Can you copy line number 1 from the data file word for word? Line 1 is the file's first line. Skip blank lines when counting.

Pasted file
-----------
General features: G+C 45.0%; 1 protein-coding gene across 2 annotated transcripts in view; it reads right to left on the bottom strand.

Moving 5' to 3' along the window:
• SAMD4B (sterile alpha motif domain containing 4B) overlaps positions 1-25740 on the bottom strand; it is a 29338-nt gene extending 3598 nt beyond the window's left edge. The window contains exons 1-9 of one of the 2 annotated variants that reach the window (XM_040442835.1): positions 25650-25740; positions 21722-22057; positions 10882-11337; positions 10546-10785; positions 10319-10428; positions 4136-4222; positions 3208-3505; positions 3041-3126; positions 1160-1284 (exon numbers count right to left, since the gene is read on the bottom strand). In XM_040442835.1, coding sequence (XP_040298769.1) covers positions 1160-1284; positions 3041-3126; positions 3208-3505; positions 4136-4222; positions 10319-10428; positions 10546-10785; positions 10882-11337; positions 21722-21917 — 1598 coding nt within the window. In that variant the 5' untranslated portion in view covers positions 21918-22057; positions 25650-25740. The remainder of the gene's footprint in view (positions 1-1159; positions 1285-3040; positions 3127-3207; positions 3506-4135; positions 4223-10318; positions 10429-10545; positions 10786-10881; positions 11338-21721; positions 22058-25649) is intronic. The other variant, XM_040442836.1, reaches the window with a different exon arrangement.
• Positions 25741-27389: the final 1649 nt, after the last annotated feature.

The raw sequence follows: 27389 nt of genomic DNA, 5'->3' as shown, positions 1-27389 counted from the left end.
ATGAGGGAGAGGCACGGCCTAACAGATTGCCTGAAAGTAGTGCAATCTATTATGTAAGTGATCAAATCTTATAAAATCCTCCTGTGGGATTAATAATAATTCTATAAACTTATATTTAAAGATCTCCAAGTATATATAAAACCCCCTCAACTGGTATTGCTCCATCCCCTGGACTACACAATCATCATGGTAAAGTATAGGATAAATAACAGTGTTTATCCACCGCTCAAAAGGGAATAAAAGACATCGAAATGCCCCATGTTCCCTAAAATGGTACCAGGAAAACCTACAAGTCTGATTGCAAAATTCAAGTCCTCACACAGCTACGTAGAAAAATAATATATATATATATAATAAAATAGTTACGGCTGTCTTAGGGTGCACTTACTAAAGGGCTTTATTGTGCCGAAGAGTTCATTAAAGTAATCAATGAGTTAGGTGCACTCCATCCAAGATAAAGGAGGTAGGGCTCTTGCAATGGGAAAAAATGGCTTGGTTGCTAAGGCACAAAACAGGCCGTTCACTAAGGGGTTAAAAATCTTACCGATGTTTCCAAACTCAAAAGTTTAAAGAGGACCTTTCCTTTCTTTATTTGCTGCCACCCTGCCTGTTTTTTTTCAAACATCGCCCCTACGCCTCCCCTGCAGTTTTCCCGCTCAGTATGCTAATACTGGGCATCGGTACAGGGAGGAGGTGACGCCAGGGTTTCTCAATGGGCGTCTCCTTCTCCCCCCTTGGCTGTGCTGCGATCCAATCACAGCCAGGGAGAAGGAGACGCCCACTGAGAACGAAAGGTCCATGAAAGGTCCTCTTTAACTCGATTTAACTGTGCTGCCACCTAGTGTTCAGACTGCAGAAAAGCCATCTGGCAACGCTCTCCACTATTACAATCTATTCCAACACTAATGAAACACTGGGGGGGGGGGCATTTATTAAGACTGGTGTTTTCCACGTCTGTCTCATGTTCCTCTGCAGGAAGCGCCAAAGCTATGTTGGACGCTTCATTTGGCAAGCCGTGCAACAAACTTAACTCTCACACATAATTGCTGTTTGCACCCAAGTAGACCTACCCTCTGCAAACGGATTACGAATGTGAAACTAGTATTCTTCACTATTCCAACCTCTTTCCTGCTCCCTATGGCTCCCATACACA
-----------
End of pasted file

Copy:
General features: G+C 45.0%; 1 protein-coding gene across 2 annotated transcripts in view; it reads right to left on the bottom strand.